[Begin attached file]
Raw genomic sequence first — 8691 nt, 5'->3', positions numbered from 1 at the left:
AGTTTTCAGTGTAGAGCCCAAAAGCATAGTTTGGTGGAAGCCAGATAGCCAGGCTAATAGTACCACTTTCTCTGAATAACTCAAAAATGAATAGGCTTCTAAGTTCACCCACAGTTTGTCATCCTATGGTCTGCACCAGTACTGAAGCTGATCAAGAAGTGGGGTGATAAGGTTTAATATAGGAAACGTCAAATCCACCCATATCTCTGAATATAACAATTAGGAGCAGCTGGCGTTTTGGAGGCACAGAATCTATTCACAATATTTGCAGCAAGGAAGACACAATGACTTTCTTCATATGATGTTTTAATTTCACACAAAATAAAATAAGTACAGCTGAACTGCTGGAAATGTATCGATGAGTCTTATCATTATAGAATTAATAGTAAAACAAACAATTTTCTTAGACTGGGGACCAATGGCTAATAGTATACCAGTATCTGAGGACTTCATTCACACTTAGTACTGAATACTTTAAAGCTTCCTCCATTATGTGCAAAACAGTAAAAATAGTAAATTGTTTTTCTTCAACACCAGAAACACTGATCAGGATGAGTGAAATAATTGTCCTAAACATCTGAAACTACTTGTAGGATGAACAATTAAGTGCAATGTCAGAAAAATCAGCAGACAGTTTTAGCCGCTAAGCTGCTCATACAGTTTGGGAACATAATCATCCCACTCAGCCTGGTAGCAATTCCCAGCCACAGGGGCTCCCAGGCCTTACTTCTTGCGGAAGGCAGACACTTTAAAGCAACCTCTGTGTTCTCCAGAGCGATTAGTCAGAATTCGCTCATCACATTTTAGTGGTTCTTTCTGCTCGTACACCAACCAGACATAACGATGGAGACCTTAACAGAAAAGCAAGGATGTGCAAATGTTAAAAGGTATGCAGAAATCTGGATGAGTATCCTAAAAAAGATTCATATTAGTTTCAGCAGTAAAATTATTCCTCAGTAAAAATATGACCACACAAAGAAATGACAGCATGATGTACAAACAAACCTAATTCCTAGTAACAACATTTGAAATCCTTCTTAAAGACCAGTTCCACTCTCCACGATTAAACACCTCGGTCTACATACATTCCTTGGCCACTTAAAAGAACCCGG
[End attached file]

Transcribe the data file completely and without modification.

Raw genomic sequence first — 8691 nt, 5'->3', positions numbered from 1 at the left:
AGTTTTCAGTGTAGAGCCCAAAAGCATAGTTTGGTGGAAGCCAGATAGCCAGGCTAATAGTACCACTTTCTCTGAATAACTCAAAAATGAATAGGCTTCTAAGTTCACCCACAGTTTGTCATCCTATGGTCTGCACCAGTACTGAAGCTGATCAAGAAGTGGGGTGATAAGGTTTAATATAGGAAACGTCAAATCCACCCATATCTCTGAATATAACAATTAGGAGCAGCTGGCGTTTTGGAGGCACAGAATCTATTCACAATATTTGCAGCAAGGAAGACACAATGACTTTCTTCATATGATGTTTTAATTTCACACAAAATAAAATAAGTACAGCTGAACTGCTGGAAATGTATCGATGAGTCTTATCATTATAGAATTAATAGTAAAACAAACAATTTTCTTAGACTGGGGACCAATGGCTAATAGTATACCAGTATCTGAGGACTTCATTCACACTTAGTACTGAATACTTTAAAGCTTCCTCCATTATGTGCAAAACAGTAAAAATAGTAAATTGTTTTTCTTCAACACCAGAAACACTGATCAGGATGAGTGAAATAATTGTCCTAAACATCTGAAACTACTTGTAGGATGAACAATTAAGTGCAATGTCAGAAAAATCAGCAGACAGTTTTAGCCGCTAAGCTGCTCATACAGTTTGGGAACATAATCATCCCACTCAGCCTGGTAGCAATTCCCAGCCACAGGGGCTCCCAGGCCTTACTTCTTGCGGAAGGCAGACACTTTAAAGCAACCTCTGTGTTCTCCAGAGCGATTAGTCAGAATTCGCTCATCACATTTTAGTGGTTCTTTCTGCTCGTACACCAACCAGACATAACGATGGAGACCTTAACAGAAAAGCAAGGATGTGCAAATGTTAAAAGGTATGCAGAAATCTGGATGAGTATCCTAAAAAAGATTCATATTAGTTTCAGCAGTAAAATTATTCCTCAGTAAAAATATGACCACACAAAGAAATGACAGCATGATGTACAAACAAACCTAATTCCTAGTAACAACATTTGAAATCCTTCTTAAAGACCAGTTCCACTCTCCACGATTAAACACCTCGGTCTACATACATTCCTTGGCCACTTAAAAGAACCCGG